Degree Type


Date of Award


Degree Name

Doctor of Philosophy


Electrical and Computer Engineering

First Advisor

Douglas W. Jacobson

Second Advisor

Arthur V. Pohm


A significant portion of the contemporary research efforts in the area of data communications and computer networking is devoted to Local Area Networks (LANs) and Integrated Services Digital Networks (ISDNs). Both, ISDN and LAN, are being developed to satisfy the key requirements of their specific applications. This application specific development has created a semantic gap between ISDN and LANs. Consequently, an extensive mapping is required to interface an ISDN with a LAN. Obviously, such mapping may limit the overall performance of a LAN;In this dissertation, a Medium Access and Control Strategy (MACS) is proposed that does not require a complex ISDN/LAN interface and extends the ISDN services to a LAN user without degrading the performance of the LAN. The proposed MACS is distributed in nature, supports a prioritized realtime traffic (using dynamically controlled target token rotation time), provides packet switching and circuit switching facilities, and can be implemented on a single ring topology;The analysis of the strategy indicates that a channel capacity of 64 Kbps is sufficient to carry the control and signalling information for 100 stations. The simulation results show that the network performance is drastically degraded at lower values of the target token rotation time. The proposed strategy solves this problem by dynamically adjusting the target token rotation time.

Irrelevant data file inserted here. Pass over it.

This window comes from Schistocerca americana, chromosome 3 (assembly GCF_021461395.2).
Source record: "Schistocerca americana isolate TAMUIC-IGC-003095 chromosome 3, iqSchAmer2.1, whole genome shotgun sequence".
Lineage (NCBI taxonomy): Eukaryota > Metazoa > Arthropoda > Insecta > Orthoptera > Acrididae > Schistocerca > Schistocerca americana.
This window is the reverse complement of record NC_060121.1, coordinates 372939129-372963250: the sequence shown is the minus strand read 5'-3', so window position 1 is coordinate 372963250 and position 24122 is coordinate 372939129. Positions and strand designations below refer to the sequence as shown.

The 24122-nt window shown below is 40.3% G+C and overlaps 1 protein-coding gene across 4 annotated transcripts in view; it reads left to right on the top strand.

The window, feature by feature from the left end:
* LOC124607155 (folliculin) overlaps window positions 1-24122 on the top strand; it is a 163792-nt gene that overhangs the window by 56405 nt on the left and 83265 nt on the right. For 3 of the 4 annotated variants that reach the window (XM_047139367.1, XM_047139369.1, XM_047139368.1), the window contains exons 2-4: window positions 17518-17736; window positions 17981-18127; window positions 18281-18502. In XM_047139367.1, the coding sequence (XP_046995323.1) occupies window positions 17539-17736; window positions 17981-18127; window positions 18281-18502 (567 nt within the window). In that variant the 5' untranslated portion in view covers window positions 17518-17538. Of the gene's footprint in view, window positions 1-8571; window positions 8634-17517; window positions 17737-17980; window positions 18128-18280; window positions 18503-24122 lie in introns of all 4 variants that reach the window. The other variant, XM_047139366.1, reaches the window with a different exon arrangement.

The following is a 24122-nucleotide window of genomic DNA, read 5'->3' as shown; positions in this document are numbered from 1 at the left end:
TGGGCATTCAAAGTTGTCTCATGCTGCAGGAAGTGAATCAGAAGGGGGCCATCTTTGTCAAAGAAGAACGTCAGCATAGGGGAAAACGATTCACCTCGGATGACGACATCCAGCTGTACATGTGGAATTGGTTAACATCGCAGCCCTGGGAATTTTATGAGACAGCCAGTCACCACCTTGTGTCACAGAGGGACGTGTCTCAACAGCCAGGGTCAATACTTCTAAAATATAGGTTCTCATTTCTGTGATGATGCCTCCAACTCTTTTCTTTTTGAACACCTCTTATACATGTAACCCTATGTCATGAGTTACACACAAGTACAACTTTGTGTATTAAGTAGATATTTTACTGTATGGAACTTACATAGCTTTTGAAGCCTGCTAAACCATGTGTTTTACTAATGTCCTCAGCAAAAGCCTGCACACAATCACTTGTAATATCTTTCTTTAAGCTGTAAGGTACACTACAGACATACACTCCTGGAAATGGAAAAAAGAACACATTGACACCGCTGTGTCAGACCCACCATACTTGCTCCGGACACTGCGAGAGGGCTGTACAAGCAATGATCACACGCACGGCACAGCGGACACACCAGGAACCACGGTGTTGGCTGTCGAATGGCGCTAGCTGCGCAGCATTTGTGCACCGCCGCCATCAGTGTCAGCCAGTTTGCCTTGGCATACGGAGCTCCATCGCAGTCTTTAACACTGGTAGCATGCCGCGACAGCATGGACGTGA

Digital Repository @ Iowa State University,

Copyright Owner

Muhammad Shafiq



Proquest ID


File Format


File Size

110 pages